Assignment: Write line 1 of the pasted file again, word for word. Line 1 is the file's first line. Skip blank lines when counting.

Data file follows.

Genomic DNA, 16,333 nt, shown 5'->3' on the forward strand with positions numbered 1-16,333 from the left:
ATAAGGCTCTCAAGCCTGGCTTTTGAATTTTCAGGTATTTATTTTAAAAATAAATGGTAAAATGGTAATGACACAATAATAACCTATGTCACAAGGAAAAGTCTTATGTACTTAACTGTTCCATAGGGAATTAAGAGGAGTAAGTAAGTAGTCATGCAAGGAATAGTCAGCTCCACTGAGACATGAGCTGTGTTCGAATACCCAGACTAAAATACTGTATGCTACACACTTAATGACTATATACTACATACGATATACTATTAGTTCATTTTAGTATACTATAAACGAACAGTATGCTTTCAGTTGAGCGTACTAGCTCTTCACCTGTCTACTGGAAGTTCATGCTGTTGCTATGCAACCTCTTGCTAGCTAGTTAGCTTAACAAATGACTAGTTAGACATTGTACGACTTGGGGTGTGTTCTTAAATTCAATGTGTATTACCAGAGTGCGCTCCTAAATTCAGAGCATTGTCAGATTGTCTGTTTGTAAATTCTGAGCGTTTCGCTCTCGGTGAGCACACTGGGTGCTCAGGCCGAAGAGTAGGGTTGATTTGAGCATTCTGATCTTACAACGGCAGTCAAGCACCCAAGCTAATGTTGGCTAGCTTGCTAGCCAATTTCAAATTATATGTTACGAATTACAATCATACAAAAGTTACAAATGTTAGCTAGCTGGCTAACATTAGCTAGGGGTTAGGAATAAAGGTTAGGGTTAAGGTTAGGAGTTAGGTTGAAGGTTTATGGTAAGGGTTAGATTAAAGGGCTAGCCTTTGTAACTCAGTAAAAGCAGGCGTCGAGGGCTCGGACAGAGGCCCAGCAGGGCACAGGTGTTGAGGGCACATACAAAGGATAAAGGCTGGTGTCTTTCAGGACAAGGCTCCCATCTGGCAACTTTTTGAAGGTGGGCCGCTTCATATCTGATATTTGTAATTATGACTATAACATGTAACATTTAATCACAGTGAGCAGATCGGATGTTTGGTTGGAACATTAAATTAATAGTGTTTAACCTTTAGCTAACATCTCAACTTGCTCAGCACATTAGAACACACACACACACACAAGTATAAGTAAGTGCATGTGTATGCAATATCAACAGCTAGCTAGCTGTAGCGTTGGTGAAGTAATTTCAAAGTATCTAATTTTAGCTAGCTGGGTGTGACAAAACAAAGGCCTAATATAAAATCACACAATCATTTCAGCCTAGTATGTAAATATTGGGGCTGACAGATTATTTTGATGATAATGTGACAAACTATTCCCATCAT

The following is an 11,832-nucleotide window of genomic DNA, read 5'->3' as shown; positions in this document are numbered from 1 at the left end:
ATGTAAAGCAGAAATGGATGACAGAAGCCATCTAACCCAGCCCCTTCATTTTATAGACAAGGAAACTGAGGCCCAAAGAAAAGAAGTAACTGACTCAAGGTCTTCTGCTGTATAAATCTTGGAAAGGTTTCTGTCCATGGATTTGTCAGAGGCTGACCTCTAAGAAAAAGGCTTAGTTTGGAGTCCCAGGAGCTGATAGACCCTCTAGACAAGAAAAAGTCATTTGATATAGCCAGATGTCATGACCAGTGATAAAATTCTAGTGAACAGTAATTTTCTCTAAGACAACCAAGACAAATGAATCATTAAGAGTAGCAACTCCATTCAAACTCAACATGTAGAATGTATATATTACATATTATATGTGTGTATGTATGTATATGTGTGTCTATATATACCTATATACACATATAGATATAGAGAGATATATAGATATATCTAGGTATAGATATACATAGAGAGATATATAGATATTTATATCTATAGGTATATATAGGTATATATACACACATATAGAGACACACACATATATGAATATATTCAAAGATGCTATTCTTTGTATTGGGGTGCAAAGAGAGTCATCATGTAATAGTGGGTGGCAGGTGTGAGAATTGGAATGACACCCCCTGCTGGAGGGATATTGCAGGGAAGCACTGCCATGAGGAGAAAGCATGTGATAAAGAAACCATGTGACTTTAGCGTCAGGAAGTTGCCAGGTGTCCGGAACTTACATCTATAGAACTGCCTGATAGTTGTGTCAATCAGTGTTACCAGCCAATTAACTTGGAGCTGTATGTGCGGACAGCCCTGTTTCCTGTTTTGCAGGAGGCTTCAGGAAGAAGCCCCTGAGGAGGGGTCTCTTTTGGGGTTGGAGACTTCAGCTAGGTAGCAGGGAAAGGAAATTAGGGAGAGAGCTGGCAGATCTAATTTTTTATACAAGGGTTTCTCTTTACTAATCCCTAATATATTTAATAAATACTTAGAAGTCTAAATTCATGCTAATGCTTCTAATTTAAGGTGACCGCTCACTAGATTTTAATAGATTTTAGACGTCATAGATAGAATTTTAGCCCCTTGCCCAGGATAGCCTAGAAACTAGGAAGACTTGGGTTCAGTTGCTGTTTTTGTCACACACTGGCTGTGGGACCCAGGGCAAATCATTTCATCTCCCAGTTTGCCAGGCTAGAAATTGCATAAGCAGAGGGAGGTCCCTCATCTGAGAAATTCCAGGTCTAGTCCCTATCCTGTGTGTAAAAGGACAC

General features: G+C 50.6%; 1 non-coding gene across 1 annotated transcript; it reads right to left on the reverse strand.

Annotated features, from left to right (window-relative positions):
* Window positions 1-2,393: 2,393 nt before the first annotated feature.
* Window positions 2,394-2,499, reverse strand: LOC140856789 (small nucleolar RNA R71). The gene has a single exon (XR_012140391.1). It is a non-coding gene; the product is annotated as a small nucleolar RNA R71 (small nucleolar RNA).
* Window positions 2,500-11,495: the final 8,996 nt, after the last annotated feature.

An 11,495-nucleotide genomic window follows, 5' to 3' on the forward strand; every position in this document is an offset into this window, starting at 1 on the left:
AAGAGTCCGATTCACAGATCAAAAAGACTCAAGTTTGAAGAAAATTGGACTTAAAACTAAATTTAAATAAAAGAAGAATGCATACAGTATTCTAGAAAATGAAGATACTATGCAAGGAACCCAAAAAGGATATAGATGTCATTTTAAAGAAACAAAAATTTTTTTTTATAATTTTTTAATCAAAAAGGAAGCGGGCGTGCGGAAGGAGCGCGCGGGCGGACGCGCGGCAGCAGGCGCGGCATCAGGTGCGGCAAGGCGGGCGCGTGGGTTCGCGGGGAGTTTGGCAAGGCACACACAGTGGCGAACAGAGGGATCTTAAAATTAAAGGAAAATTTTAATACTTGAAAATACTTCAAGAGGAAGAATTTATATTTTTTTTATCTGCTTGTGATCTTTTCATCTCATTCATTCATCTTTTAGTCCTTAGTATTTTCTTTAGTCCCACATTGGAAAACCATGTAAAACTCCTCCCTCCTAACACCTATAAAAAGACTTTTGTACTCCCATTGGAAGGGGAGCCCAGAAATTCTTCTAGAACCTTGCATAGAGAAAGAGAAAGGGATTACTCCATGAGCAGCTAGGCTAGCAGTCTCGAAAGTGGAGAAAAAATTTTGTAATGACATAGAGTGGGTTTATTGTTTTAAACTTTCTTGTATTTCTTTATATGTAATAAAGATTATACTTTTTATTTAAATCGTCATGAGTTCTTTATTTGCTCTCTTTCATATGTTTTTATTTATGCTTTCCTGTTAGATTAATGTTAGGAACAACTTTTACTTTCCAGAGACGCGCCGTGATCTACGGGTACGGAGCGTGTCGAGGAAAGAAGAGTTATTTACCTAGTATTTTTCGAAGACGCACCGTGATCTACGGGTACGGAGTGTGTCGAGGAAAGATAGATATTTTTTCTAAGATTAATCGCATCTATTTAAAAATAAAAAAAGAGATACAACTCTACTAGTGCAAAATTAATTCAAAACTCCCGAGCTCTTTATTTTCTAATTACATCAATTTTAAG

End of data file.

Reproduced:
Genomic DNA, 16,333 nt, shown 5'->3' on the forward strand with positions numbered 1-16,333 from the left: